This webpage is transcribed from an unpublished article written in 1975.
Installed on 11 March 2006.
Page 28 (Page numbering is from the author's research notebook.)
Recent research into brain functions has failed to find any trace of specific locations for specific memories. It appears that memories are somehow stored throughout the whole of the cerebral cortex frontal area or at least throughout a sizeable portion of it. Thus damage to a part of the memory area does not necessarily result in a loss of memory. The brain also appears to have a very large memory capacity that in the case of the majority of people never gets completely filled up, although there may be some exceptions to this: for example, people who are said to be in their second childhood. The memory function and its retrieval system could be considered quite baffling especially when people try to build models of it using current computer and data processing philosophies.
This discussion departs from the conventional serial storage memory concept and borrows from the rapidly growing field of laser holography to present a model for memory processes. There are several points within the discussion where the reader is left to his own imagination and background to conceive of the particular mechanism that may be operating. The underlying purpose thus, is to present a framework on which to build a viable theory regarding the human memory.
In laser holography one of the techniques of recording graphic information is theoretically and to a limited degree almost practically, capable of storing an infinite or at least a very large number of different pictures, all within the same photographic emulsion. The diagram on page 29, top, depicts this technique.
The coherent source illuminates a scene to be recorded. Part of the coherent light travels directly to the photographic emulsion and is called the incident or reference energy. Light reflected/refracted from the objects also impinges on the emulsion. The two forms of energy, incident and reflected, interfere with one another within the emulsion and create a hologram or an interference pattern. Other scenes may also be recorded on the same emulsion without degrading each other, by moving the coherent source to different locations.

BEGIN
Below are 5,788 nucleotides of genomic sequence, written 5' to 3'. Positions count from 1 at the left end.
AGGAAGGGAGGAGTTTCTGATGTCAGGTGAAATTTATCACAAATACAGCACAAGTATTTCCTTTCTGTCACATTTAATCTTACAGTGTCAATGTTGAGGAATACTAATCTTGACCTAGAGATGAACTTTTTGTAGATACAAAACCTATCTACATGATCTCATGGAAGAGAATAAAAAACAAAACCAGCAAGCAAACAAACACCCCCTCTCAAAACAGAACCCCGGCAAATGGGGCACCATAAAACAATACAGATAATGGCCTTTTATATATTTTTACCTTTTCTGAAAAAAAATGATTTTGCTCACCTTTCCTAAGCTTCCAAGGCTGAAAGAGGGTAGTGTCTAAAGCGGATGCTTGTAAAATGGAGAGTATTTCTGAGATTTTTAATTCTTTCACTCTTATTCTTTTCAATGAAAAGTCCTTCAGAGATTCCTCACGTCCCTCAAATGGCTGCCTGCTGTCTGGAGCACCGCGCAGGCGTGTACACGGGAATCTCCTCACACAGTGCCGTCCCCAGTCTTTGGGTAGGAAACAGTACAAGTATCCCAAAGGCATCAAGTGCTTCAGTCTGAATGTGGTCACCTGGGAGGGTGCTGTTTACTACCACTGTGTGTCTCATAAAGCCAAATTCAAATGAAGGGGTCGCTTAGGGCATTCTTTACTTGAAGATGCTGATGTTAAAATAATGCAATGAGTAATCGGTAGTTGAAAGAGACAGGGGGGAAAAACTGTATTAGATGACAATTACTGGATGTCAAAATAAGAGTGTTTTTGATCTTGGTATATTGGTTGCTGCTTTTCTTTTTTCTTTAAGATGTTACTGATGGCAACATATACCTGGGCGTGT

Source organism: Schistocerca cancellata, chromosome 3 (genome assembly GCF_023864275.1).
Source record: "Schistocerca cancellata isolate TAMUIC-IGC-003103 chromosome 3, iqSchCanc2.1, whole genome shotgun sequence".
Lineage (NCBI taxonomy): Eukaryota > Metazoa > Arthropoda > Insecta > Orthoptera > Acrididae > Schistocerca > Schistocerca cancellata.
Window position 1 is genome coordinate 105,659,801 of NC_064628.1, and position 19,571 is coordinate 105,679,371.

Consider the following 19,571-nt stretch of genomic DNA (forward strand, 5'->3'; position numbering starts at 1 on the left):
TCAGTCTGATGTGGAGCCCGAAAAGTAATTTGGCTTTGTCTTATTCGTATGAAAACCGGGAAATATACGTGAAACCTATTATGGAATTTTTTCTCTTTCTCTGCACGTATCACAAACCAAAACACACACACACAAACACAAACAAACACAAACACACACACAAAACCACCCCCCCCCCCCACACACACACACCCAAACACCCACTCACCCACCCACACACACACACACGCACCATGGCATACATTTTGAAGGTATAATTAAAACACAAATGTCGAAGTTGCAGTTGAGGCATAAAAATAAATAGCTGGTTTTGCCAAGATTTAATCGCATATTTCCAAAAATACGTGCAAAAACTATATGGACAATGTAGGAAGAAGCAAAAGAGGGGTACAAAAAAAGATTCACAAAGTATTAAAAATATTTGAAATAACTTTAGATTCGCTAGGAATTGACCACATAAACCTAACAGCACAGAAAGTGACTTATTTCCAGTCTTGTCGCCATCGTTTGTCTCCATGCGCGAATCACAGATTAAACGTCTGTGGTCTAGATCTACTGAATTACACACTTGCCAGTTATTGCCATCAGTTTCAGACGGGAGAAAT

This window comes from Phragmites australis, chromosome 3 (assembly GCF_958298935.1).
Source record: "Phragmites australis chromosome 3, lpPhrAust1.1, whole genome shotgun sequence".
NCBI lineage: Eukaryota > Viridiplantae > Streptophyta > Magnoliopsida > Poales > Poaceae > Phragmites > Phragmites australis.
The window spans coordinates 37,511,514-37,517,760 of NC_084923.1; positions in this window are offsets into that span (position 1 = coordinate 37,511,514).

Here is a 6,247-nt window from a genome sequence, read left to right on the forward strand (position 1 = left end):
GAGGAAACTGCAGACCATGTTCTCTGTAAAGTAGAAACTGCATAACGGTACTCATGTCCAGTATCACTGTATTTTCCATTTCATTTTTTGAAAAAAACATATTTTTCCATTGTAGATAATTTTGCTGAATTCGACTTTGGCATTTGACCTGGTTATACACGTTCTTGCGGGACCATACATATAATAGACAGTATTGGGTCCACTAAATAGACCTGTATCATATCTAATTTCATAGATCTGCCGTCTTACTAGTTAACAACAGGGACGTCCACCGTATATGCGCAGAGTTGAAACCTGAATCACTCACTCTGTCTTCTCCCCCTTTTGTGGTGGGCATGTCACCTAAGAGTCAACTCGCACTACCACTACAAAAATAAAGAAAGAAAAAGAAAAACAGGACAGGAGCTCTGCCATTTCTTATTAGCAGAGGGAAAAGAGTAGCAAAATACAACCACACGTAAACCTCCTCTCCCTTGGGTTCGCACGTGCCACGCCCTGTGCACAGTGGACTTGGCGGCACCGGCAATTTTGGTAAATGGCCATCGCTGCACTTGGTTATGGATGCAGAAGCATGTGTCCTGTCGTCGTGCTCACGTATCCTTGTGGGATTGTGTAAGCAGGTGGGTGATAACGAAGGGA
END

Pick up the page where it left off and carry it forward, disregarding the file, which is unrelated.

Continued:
After a sufficient number of interference patterns are registered on the emulsion it can be processed chemically to produce a "playback" device. By placing the developed emulsion back into its original holder, each scene previously recorded, can be re-created by illuminating the emulsion with a coherent source positioned at the same locations as were used in exposing the film. Some emulsions have recorded up to 100 scenes in this fashion and the limiting number is a matter of technological expertise and materials. The viewer of the reconstructed scene has to place himself at the proper location to view the series of pictures. [This last sentence is probably not true nor needed. 01 Mar 2006.]
The next most, or equally, fascinating aspect of this whole process is that the emulsion can be cut in half or quarters or even smaller pieces and the whole scene can still be reconstructed from the fractional part being used. True, there will be an overall degradation in the quality of the smaller version reproductions and the viewer will have to restrict his viewing angle due to the smaller size of the film, but the entire scene, as visible from the particular viewing angle will be reproduced.
A means of providing rapid flashback can be had by programming the coherent light source to jump from position to position in sequence. Movies could even be made by a rapid fire recording technique where the light source would move in short increments and flashing at each stop.
Now comes the biological hologram. Let us hypothesize a coherent source of biological (electrical) impulses within the brain stem that could illuminate the bodily projection areas of the cerebral cortex and the frontal "memory" area. Lets discuss the visual portion of memory first, but keep in mind that the other sensory areas can be (and must be) included once the concept is clearly grasped.
Let the frontal cortex be a holographic medium for bio-electrical interference patterns. Suppose a visual pattern is registered in the occipital area (rear) of the brain. This will be represented by varying levels of electrical activity as a function of the light levels impinging on the retina.